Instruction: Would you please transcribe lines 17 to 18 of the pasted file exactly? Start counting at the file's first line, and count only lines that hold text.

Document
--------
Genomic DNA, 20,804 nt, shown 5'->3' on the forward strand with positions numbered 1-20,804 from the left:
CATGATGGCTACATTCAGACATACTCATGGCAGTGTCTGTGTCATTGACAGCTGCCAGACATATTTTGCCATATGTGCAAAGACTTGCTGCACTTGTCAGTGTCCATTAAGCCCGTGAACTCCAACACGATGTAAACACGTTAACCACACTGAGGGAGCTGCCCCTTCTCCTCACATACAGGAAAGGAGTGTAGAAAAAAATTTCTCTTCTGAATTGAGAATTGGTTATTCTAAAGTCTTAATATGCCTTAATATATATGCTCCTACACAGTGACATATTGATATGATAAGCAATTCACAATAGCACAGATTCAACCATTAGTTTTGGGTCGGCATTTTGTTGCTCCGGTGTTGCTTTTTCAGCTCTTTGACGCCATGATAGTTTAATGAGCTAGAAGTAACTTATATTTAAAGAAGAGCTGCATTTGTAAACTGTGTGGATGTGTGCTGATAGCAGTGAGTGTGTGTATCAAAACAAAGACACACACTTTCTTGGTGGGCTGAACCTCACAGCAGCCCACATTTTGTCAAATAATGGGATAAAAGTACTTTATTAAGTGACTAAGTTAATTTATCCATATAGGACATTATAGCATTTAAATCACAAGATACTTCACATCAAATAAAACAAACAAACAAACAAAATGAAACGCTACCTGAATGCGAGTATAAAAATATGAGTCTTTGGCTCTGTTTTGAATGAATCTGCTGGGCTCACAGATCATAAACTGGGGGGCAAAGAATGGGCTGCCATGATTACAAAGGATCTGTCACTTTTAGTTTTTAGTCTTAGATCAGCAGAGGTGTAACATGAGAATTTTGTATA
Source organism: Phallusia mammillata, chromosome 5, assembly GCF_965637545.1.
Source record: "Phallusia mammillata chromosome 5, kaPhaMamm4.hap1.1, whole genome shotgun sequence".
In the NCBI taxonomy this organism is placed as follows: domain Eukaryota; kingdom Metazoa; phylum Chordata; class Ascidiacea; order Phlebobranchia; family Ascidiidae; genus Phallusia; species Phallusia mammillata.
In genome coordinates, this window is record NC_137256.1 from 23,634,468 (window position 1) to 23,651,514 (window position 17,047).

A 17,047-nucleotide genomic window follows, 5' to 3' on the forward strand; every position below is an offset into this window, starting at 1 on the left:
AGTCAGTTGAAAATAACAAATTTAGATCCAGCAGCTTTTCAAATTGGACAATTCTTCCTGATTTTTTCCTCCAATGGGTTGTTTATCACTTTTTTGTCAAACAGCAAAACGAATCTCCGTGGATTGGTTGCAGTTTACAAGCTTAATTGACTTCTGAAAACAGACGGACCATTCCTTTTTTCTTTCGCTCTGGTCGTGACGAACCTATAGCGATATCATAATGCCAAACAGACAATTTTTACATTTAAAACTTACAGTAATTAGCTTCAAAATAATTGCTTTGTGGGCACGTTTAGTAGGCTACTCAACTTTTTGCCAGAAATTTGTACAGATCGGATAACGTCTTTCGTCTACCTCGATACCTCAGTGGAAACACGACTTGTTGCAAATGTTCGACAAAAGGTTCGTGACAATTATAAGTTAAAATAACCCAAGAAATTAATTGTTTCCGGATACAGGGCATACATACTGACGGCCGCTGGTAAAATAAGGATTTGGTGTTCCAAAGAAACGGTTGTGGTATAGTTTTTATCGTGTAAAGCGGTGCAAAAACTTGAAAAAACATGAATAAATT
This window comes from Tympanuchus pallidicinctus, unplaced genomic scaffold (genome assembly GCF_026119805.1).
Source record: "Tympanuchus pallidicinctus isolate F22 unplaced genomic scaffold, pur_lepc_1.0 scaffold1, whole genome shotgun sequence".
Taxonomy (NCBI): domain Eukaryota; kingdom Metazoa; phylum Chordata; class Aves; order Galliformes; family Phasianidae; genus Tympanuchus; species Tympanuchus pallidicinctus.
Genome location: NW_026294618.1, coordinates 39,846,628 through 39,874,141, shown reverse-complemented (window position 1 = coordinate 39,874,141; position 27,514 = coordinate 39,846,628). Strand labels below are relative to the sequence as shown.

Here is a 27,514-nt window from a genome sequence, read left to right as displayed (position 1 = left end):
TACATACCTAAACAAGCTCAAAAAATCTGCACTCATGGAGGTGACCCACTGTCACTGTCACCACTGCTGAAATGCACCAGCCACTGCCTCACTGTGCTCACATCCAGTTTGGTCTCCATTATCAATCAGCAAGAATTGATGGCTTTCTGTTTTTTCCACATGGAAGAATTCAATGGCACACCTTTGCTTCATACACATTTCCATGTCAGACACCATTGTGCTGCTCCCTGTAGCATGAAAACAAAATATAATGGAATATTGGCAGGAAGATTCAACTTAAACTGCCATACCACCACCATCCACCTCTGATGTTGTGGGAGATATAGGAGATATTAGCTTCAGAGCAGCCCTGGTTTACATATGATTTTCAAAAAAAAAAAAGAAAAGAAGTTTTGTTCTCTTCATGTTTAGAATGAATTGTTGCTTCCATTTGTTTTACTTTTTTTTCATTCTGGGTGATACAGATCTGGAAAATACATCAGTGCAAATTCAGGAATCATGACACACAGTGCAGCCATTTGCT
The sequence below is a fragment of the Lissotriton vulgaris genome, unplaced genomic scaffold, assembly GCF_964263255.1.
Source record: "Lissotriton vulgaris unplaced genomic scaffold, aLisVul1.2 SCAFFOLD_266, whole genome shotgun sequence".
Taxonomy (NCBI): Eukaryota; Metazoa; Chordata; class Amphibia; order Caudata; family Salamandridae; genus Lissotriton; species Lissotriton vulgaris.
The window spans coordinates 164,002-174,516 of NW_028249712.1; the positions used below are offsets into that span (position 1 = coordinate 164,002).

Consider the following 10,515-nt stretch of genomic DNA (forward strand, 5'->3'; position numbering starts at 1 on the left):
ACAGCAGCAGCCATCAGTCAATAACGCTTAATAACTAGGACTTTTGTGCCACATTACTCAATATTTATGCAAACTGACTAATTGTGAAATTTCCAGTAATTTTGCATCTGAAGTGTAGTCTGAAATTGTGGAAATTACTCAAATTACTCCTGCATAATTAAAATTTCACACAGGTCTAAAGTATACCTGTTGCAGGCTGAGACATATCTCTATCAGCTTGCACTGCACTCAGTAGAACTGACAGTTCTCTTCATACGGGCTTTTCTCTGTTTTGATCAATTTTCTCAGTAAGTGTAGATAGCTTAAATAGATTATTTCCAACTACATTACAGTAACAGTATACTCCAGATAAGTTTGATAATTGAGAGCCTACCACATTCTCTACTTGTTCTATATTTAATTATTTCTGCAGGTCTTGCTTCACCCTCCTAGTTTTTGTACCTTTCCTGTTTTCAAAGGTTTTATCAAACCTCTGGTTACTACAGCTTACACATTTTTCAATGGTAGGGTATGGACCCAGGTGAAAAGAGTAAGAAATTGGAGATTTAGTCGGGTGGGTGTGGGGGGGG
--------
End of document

Taxonomy (NCBI): Eukaryota; Metazoa; Chordata; class Amphibia; order Caudata; family Salamandridae; genus Lissotriton; species Lissotriton vulgaris.
The window spans coordinates 164,002-174,516 of NW_028249712.1; the positions used below are offsets into that span (position 1 = coordinate 164,002).